Philip Maughan is a freelance writer in Berlin and a former Assistant Editor at the New Statesman.
In A Really Good Day, Ayelet Waldman tells her story of self-medicating with LSD.
I have never quantified my “performance” with a smartphone, tracked my route with a GPS watch, or even listened to music while running. It’s the ultimate private time.
New books Future Sex and The Selfishness of Others explore what it means to live in our current moment.
Remembering the writer and former New Statesman critic, who died on 2 January 2017.
Fabric might be reopening, but almost 45 per cent of Britain’s clubs have closed since 2005.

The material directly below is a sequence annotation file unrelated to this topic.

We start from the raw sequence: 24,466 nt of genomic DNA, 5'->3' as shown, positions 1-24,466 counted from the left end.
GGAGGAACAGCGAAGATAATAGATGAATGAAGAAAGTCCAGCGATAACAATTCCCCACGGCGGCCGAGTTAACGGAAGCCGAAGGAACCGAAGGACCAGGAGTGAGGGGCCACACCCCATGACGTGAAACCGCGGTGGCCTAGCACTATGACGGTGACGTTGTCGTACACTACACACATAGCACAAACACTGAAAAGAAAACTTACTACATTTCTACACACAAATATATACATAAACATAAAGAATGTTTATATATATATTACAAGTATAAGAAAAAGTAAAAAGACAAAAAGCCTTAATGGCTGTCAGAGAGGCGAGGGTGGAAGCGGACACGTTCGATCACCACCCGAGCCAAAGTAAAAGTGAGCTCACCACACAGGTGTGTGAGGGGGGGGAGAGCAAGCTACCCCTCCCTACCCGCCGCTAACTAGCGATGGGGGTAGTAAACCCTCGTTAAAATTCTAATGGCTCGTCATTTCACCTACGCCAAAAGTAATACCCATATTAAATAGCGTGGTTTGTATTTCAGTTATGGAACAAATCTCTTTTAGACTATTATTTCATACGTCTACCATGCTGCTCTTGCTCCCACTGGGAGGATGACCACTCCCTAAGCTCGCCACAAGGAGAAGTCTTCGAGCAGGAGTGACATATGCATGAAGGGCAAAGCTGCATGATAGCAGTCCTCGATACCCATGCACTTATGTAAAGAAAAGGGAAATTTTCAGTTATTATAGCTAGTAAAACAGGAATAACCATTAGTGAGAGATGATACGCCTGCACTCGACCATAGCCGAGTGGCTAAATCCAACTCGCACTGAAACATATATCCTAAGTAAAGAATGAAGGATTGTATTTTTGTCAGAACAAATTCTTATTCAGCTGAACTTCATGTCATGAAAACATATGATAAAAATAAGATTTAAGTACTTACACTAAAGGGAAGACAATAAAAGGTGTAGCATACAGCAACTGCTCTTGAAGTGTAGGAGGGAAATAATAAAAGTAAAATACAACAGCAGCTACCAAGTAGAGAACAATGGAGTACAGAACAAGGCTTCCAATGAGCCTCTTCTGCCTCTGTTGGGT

American author Paul Beatty’s Man Booker Prize-winning novel shows how “equal justice under law” remains an abstract concept for much of black America.
Aravind Adiga’s novel about cricket in India is more enjoyable than a day watching the game – then again, that's not saying much.
“The scale and frequency of my disappointment,” Dyer writes in his new essay collection, “was proof of how much I still expected and wanted from the world.”
A Brexit exile in Berlin tries to adjust to life, and heads to German lessons alongside Polish workers, fashionable Swedes and Syrian refugees.
For years, I was worried I'd regret it. But there's something to be said for giving up on being pristine.
The New Statesman goes behind the froth of daily headlines to look at the people and the passions shaping our world.
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